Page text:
US partnership with Africa is for mutual benefits – Kamala Harris
The United States (US) says its partnership with Africa is for mutual benefit.
“Our partnership with Africa is guided not by what we can do for Africa, but what we can do with Africa,” Kamala Harris, the US Vice-President, told a press conference, at the Jubilee House, Accra, on Monday.
The conference, addressed jointly by the US Vice-President and Ghana’s President, Nana Addo Dankwa Akufo-Addo, centred on a range of global and regional issues, including democracy, good governance, and human rights; regional security; long-term economic growth and macroeconomic stability and climate issues.
According to Ms. Harris, her visit was to build on the December summit hosted by President Joe Biden in Washington with US leaders and counterparts from Africa.
African nations such as Ghana, she said, played a critical role in a number of global issues, citing food security, the climate crisis and “our resilient supply chains”.
“African voices, including that of Ghana, are critical to global peace and security, including the defence of the United Nations’ Charter.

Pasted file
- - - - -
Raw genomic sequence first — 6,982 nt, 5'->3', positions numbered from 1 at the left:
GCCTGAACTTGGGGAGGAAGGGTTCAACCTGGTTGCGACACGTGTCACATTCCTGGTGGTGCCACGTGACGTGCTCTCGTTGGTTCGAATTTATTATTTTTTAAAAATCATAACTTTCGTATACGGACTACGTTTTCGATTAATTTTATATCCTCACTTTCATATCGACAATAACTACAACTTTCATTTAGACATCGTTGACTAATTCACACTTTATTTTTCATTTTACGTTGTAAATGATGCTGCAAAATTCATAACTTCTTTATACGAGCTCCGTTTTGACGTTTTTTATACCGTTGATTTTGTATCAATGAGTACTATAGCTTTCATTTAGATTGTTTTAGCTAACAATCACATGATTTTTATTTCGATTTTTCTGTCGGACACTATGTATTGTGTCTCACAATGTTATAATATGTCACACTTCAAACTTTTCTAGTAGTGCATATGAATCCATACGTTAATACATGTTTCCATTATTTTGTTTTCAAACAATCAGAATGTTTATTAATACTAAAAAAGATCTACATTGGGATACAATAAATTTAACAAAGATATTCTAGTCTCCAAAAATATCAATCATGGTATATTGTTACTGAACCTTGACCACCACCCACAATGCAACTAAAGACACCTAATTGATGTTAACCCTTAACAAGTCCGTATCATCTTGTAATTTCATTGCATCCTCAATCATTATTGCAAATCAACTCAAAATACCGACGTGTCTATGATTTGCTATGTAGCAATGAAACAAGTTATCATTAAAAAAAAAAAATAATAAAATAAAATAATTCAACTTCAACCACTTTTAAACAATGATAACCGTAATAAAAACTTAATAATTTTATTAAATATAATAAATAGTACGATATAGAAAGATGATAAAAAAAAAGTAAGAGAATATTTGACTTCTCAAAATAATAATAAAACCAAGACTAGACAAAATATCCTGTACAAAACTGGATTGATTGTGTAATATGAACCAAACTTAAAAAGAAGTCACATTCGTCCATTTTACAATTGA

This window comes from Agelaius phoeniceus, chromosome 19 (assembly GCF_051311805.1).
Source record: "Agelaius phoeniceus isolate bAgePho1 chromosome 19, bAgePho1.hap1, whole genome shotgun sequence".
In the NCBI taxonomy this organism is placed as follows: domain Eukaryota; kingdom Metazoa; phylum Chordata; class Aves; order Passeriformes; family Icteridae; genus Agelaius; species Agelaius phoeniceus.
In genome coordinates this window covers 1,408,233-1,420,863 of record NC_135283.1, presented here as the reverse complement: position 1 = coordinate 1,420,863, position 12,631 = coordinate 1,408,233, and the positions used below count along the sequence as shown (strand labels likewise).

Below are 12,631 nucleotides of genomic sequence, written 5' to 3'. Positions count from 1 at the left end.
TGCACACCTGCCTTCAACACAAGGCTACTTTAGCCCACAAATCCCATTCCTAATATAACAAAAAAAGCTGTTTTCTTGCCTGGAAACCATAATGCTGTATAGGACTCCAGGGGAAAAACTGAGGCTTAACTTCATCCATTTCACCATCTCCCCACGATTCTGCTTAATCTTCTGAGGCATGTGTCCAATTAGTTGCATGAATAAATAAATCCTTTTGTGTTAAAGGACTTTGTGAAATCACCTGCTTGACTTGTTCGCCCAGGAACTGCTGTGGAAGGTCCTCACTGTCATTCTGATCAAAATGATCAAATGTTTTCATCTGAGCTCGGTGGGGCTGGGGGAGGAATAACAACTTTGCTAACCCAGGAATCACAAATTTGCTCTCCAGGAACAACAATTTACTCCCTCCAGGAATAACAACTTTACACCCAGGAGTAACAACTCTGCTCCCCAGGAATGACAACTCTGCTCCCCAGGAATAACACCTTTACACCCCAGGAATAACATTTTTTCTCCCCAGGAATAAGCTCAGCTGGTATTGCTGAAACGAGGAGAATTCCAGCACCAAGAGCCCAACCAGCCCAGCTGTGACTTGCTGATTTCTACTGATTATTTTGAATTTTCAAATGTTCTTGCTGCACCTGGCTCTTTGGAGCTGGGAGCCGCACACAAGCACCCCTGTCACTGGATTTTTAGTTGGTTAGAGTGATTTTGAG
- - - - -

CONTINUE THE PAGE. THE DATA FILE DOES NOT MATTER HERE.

“And, African ingenuity and innovation, I’m certain will shape the future of the world,” the US Vice-President noted.
She lauded Ghana for the gains made under democratic rule, stressing that under the leadership and personal engagements of President Nana Akufo-Addo, there had been strengthened ties with the Disapora and the African continent.
“Our countries share a long history,” Ms. Harris noted, saying Ghana’s independence in 1957 inspired many Americans and would-be independent African countries as it was the dawn of a new era.
“The promise of Ghana continues to draw us near,” the US Vice-President stated.
President Nana Akufo-Addo wished the visiting Vice-President a happy stay in Ghana, saying it was his hope that her trip would be a memorable one.
“It is of particular importance we are able to continue to work with you,” he said.
Kamala Harris arrived in Ghana on Sunday to start a three-nation African tour, as Washington looks to strengthen diplomatic ties on the continent.
The trip to Ghana, Tanzania and Zambia until April 02, comes after a December summit hosted by President Joe Biden in Washington with US leaders and counterparts from Africa.